bike-thief-cutting-bike-lock-shutterstock
Shutterstock

The bike theft unit of the San Francisco police department took to Craigslist on Tuesday with a post titled, “We Have Our Bait Bikes Out.” Complete with a snazzy decal of a creepy cycling skeleton, the ad warns of GPS-laden bikes that the cops will track. And if you sell a stolen bike, the po-po threaten to toss you in jail and plaster your face “all over social media.” Click to embiggen:

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Craigslist

In addition to the Craigslist warning, the SFPD printed out 30,000 stickers that ask, “Is this a bait bike?” You can slap one on your ride to make would-be thieves think twice.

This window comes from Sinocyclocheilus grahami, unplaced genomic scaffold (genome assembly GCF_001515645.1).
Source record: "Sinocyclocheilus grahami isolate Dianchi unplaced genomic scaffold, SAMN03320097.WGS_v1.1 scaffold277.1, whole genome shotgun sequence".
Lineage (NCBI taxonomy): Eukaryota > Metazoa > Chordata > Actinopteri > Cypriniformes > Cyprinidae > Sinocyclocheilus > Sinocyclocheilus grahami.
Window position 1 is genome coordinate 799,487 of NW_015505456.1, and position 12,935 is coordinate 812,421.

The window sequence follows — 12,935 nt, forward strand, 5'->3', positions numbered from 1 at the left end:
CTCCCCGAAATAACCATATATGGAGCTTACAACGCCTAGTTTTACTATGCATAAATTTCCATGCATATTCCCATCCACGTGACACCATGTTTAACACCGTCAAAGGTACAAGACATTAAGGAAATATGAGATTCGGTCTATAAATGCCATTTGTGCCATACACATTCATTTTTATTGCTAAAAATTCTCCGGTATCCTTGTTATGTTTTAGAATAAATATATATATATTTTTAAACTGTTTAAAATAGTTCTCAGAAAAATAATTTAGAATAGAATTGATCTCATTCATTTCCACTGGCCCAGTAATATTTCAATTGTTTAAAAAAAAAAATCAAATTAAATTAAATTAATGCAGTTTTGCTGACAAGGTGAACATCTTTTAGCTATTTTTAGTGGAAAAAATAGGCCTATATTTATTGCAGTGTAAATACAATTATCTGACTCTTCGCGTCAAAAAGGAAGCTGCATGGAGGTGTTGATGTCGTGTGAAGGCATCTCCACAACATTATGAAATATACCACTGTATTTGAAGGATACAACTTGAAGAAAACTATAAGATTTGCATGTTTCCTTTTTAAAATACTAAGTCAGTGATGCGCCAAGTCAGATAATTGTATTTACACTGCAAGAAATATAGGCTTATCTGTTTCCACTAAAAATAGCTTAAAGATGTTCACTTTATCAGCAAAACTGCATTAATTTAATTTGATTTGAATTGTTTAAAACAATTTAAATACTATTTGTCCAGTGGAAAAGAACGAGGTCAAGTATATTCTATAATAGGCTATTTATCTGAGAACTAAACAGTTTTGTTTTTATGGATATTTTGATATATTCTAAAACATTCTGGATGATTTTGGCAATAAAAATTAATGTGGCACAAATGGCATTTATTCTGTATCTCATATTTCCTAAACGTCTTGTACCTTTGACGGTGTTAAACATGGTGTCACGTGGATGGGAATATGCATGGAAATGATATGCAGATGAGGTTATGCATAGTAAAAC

Will the bait bikes actually work? Good question. UW-Madison claims to have cut bike theft by 40 percent the first year it used them. But in Philadelphia Magazine, Christopher Moraff argues that bait bikes entrap opportunistic bike thieves like homeless people, NOT serial bike-nabbers who really need to be shut down:

[I]f you present an absurdly easy opportunity for a petty property crime, you’re probably not going to nab the Al Capone of stolen Schwinns.  You’re going to get the kid on his way home from school, or the unemployed middle-aged janitor, or the homeless drug addict, who heard opportunity knock and decided to listen. A bait bike is to policing as a .38 and a barrel full of trout is to fishing. You may put dinner on the table but you’re not going to make a dent in the lake.

Moraff argues that the money for bait bikes would be better spent teaching cyclists to register and better lock their bikes. What do you think?